Not sure the last time or if I've had a front flat on a actual paved road ride, also been awhile since I've had a mountain bike flat, had a rear flat on the lead out lap on a 24HR mountain bike race-on a team of 4- had a good lap going feeling great and rode over a horse shoe nail, right through the back tire, and right through the tube, not too long after that I went tubeless for mountain bike, though not sure if that would have sealed up tubeless, it's pretty big hole
 

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Weight distribution, sure, plays a role. I would say the major role.

And, as we all know, rear tires wear faster. Less tread means more flats.

Also, most people know where their front tire is tracking, but often they don't know where the rear is tracking. So you might swerve a bit to go between two bits of debris, but the rear might hit one of those bits. This is pretty evident on the MTB for most people, when the rear tire hits the rock the front missed on a turn, but not all that evident on the road.

It is also easier to see off center bits picked up on the front, and brush them off, before they get driven deep on a turn.

That's all I can think of off the top of my head.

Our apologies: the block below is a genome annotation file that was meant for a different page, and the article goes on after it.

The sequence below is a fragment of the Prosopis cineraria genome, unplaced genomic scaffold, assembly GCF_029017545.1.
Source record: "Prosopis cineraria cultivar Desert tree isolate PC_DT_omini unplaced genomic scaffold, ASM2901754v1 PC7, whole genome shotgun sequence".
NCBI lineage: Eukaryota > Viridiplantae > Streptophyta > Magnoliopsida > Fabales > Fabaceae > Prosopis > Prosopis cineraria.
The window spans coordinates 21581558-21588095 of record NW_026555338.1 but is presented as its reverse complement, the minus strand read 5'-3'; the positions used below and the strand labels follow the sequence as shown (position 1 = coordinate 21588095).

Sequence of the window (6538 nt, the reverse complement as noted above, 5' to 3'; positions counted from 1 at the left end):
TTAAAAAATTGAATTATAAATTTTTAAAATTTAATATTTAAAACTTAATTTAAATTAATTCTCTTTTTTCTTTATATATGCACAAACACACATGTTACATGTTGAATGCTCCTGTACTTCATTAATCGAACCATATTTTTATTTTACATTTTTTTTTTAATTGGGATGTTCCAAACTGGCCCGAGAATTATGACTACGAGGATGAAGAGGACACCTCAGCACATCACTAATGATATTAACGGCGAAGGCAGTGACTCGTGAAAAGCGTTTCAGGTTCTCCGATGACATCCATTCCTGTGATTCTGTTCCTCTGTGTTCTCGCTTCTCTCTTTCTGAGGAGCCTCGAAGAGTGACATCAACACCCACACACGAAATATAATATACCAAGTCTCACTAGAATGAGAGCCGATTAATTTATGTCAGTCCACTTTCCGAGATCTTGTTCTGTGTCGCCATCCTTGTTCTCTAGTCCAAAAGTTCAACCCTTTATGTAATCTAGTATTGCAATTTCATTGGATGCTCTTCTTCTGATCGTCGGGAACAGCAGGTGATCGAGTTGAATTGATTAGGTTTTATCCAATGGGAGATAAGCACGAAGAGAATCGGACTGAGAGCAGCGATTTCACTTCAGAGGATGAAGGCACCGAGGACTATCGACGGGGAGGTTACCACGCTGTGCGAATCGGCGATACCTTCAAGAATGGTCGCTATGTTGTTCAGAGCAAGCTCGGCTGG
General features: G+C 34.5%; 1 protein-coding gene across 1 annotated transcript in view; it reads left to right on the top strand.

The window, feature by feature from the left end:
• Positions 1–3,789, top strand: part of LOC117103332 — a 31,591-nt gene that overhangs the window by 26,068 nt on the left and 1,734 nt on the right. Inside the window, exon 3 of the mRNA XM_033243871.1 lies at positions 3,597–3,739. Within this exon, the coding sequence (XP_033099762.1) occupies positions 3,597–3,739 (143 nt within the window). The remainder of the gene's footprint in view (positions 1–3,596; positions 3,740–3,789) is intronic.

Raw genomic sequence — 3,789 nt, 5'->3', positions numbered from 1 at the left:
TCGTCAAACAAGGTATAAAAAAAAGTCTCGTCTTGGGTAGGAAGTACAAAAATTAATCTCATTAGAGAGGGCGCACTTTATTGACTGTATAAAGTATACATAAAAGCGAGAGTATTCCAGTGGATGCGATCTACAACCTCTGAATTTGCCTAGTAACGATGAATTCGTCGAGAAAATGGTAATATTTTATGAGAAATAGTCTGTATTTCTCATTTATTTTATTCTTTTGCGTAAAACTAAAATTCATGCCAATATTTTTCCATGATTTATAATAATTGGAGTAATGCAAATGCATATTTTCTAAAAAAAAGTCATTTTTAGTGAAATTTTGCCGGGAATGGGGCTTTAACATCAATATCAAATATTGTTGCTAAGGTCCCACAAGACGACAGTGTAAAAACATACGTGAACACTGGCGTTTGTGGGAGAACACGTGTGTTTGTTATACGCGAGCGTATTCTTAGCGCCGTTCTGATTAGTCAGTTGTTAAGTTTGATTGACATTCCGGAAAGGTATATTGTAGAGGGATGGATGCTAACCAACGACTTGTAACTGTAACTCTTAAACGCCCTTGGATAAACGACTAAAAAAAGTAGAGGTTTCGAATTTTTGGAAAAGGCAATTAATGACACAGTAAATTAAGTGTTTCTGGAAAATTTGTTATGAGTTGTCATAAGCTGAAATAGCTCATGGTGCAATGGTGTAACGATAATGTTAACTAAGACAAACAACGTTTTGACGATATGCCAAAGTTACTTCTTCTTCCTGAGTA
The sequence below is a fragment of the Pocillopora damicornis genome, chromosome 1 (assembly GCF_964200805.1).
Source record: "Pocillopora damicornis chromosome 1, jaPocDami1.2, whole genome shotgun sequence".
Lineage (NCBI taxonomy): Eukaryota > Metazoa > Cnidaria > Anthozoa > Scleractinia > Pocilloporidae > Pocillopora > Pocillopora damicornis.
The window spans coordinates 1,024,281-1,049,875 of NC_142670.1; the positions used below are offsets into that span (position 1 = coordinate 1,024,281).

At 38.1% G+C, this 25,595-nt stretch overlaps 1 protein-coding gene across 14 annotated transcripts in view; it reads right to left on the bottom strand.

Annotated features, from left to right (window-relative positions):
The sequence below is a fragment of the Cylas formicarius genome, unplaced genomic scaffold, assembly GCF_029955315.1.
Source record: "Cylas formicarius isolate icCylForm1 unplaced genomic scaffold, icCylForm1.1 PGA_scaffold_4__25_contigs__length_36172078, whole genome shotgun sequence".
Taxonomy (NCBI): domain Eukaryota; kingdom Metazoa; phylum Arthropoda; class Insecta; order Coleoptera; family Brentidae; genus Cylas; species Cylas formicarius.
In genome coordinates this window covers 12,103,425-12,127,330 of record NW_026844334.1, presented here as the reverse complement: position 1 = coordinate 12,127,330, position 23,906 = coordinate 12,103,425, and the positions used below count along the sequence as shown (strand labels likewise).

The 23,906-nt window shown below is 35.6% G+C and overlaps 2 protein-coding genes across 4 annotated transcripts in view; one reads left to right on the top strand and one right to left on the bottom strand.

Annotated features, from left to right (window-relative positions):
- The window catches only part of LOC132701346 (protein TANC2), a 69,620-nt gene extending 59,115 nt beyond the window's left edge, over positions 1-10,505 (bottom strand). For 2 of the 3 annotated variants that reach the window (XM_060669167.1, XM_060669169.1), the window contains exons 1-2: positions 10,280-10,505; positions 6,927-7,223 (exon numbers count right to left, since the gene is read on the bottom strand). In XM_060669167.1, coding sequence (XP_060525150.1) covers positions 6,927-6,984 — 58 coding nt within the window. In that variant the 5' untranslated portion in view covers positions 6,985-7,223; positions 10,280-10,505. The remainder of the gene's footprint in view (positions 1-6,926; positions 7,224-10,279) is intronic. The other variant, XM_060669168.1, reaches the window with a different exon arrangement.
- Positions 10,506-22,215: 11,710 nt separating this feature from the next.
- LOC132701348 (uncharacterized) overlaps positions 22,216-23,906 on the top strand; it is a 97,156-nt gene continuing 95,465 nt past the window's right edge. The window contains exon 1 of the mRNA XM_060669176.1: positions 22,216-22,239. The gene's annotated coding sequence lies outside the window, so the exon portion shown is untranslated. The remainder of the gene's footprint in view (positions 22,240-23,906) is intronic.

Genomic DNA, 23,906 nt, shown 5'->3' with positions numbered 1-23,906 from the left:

Most people's rear/front weight distribution is in the 60/40 range which isn't that great of a difference so I have a hard time buying that argument. A 200lb guy doesn't get 20x the flats a 160lb guy does, all variables being equal (tire make, size, pressure, etc...).

WRT a correlation between r/f flat ratio and r/f tire longevity, I don't think tire casing thickness has anything to do with it. If one doesn't rotate their tires front to back (and I suspect most people are in this category), each tire has the same average casing thickness over it's usable life.

My theory is that the driving tire action is more likely to "grind in" puncturing debris than the front tire which "glides over" such objects.
 

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I am running a rear to front ratio of 4:1 on this bike. The last front was after trying to navigate a wash out of rocks at speed. Caught a rock at just the right spot I guess to nail the side of the tire. Continuing down the hill with a front tire going flat was a bit hair raising until I was able to safely come to rest.
 

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Most people's rear/front weight distribution is in the 60/40 range which isn't that great of a difference so I have a hard time buying that argument.
20% difference is not insignificant. Especially when one tire is always rolling, and the other tire is being driven by the rider... adding extra forces in the situation.

And for that ratio, is it that every second of every ride? Of course not.

How often is is 80/20 compared to 20/80? How often to people take all the weight off the front, and how often do they take all the weight off the rear?

What happens when the road turns up for a climb? What happens when people stand on a climb?